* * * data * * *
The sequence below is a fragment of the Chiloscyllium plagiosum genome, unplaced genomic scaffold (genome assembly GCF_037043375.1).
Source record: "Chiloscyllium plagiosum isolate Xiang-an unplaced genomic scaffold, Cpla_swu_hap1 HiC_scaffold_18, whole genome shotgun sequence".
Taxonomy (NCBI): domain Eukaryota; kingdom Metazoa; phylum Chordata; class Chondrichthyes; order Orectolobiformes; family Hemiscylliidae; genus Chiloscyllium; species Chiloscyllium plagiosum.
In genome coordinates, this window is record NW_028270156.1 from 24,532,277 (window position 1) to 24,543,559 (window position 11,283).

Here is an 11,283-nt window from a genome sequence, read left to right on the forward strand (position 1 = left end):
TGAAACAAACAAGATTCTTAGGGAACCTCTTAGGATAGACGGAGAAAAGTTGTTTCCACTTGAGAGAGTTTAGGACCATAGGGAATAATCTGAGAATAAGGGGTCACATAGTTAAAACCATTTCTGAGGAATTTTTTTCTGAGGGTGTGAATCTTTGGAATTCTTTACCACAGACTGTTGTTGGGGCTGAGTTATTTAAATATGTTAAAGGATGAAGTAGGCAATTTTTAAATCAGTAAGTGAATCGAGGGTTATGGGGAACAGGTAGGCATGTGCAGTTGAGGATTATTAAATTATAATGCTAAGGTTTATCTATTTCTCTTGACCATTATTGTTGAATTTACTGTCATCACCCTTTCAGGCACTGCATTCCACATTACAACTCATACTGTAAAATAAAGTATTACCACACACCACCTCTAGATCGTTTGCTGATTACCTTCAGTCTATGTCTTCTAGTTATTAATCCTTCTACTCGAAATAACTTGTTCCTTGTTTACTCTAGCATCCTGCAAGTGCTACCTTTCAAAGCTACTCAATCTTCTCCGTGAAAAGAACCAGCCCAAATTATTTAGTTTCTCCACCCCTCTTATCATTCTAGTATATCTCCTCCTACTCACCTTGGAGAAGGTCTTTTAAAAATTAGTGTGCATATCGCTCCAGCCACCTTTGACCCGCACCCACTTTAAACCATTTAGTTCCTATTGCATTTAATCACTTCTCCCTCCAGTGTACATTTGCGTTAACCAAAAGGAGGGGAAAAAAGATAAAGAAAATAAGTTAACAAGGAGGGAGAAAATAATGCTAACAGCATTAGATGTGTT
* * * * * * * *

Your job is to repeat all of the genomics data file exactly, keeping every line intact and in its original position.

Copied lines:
The sequence below is a fragment of the Chiloscyllium plagiosum genome, unplaced genomic scaffold (genome assembly GCF_037043375.1).
Source record: "Chiloscyllium plagiosum isolate Xiang-an unplaced genomic scaffold, Cpla_swu_hap1 HiC_scaffold_18, whole genome shotgun sequence".
Taxonomy (NCBI): domain Eukaryota; kingdom Metazoa; phylum Chordata; class Chondrichthyes; order Orectolobiformes; family Hemiscylliidae; genus Chiloscyllium; species Chiloscyllium plagiosum.
In genome coordinates, this window is record NW_028270156.1 from 24,532,277 (window position 1) to 24,543,559 (window position 11,283).

Here is an 11,283-nt window from a genome sequence, read left to right on the forward strand (position 1 = left end):
TGAAACAAACAAGATTCTTAGGGAACCTCTTAGGATAGACGGAGAAAAGTTGTTTCCACTTGAGAGAGTTTAGGACCATAGGGAATAATCTGAGAATAAGGGGTCACATAGTTAAAACCATTTCTGAGGAATTTTTTTCTGAGGGTGTGAATCTTTGGAATTCTTTACCACAGACTGTTGTTGGGGCTGAGTTATTTAAATATGTTAAAGGATGAAGTAGGCAATTTTTAAATCAGTAAGTGAATCGAGGGTTATGGGGAACAGGTAGGCATGTGCAGTTGAGGATTATTAAATTATAATGCTAAGGTTTATCTATTTCTCTTGACCATTATTGTTGAATTTACTGTCATCACCCTTTCAGGCACTGCATTCCACATTACAACTCATACTGTAAAATAAAGTATTACCACACACCACCTCTAGATCGTTTGCTGATTACCTTCAGTCTATGTCTTCTAGTTATTAATCCTTCTACTCGAAATAACTTGTTCCTTGTTTACTCTAGCATCCTGCAAGTGCTACCTTTCAAAGCTACTCAATCTTCTCCGTGAAAAGAACCAGCCCAAATTATTTAGTTTCTCCACCCCTCTTATCATTCTAGTATATCTCCTCCTACTCACCTTGGAGAAGGTCTTTTAAAAATTAGTGTGCATATCGCTCCAGCCACCTTTGACCCGCACCCACTTTAAACCATTTAGTTCCTATTGCATTTAATCACTTCTCCCTCCAGTGTACATTTGCGTTAACCAAAAGGAGGGGAAAAAAGATAAAGAAAATAAGTTAACAAGGAGGGAGAAAATAATGCTAACAGCATTAGATGTGTT